NK Cell Receptors and Their Ligands

Investigator: Lewis L. Lanier, PhD
Sponsor: NIH National Institute of Allergy and Infectious Disease

Location(s): United States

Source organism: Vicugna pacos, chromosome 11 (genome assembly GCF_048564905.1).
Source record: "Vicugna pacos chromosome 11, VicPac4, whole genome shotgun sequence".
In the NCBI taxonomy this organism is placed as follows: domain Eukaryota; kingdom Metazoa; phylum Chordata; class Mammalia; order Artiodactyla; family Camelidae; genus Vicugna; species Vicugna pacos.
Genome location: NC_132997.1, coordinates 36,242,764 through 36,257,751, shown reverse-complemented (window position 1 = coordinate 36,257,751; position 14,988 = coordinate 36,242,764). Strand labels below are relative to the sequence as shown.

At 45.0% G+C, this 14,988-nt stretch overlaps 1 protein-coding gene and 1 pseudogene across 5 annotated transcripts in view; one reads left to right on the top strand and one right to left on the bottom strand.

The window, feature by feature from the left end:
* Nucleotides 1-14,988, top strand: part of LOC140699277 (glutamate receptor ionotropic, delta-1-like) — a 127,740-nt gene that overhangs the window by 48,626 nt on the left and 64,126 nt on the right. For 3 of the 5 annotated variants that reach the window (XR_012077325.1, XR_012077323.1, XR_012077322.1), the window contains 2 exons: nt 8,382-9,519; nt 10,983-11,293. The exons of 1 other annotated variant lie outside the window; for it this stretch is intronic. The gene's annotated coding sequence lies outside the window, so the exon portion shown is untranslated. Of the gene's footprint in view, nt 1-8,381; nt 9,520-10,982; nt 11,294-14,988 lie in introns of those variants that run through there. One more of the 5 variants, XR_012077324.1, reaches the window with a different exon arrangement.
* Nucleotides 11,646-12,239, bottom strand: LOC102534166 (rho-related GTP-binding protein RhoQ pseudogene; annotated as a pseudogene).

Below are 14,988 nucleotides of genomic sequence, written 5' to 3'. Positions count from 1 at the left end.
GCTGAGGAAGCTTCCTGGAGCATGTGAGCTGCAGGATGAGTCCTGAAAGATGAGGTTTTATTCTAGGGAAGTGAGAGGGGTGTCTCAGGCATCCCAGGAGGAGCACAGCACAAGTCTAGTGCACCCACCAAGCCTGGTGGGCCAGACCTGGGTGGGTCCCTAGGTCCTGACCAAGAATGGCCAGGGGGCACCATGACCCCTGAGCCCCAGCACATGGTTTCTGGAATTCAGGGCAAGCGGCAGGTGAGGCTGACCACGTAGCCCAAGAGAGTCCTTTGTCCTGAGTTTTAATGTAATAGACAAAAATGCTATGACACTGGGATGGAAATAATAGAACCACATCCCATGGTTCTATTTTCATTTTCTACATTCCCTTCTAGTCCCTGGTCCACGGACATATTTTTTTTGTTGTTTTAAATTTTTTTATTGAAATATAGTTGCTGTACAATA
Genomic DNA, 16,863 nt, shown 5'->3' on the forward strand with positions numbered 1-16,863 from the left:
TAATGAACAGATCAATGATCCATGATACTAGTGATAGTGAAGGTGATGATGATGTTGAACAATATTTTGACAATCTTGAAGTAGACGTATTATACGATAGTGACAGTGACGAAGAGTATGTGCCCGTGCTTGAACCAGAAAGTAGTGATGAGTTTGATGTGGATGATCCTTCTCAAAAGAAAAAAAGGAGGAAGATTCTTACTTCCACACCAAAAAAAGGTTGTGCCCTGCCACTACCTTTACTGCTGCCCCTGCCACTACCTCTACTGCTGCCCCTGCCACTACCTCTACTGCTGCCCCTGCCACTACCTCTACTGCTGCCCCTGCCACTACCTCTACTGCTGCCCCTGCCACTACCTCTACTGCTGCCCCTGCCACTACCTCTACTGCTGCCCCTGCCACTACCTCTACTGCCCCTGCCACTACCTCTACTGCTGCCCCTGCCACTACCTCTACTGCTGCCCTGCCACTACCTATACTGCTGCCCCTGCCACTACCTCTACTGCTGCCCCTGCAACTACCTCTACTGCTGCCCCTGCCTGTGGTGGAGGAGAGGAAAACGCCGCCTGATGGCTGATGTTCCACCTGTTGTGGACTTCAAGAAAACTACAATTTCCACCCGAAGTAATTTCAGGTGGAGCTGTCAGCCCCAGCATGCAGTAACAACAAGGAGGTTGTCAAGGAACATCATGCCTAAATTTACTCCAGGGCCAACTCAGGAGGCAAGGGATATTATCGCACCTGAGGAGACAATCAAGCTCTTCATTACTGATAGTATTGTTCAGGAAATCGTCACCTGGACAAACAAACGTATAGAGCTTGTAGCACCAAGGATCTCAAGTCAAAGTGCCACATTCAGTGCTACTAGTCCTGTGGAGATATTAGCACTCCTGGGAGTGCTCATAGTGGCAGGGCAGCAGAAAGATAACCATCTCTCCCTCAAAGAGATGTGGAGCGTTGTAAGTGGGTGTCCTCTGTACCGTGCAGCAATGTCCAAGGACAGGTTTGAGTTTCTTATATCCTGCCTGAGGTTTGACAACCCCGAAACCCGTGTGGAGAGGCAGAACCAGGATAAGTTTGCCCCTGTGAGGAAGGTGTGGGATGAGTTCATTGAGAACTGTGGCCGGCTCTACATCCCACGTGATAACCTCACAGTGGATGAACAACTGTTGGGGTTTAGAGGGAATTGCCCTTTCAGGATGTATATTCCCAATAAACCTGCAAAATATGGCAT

Traditionally, innate immune cells have been considered "non-specific" and thought to respond identically when re-encountering the same pathogen. In a mouse model of CMV infection, we have shown that NK cells have several features that are normally attributed exclusively to the adaptive immune system. After infection with MCMV NK cells expressing the activating Ly49H receptor, which directly recognizes the MCMV m157 glycoprotein, undergo extensive proliferation. After control of the virus, the population of Ly49H+ NK cells contracts, but generates long-lived "memory" NK cells capable of enhanced cytokine production and cytolytic activity upon secondary encounter with the pathogen. Additionally, we have shown that co-expression of inhibitory Ly49 receptors reactive with self-MHC class I ligands restrain the response of these Ly49H+ NK cells during viral infection, such that NK cells without a self-MHC class I inhibitory receptor dominate the immune response to MCMV. The evolutionary advantage of maintaining NK cells that lack self-MHC class I reactive inhibitory receptors might be to ensure optimal responses to viral infection, despite the potential risk of attacking healthy cells. The overall goal of this grant is to characterize the nature of "memory" mouse NK cells using the MCMV model, to determine whether mouse NK cells are capable of generating "memory" against other viruses, and finally, whether human NK cells specifically recognize human CMV and also possess traits similar to mouse "memory" NK cells. The specific aims are: 1) To characterize the molecular and functional characteristics of long- lived "memory" mouse NK cells responding to mouse cytomegalovirus and to establish whether vaccination of NK cells is possible. 2) To determine whether mouse NK cells can specifically respond to viruses other than cytomegalovirus and acquire "memory" traits. 3) To test the hypothesis that the CD94-NKG2C receptor on NK cells recognizes human cytomegalovirus, and that interaction of this receptor with its ligand leads to generation of "memory" NK cells.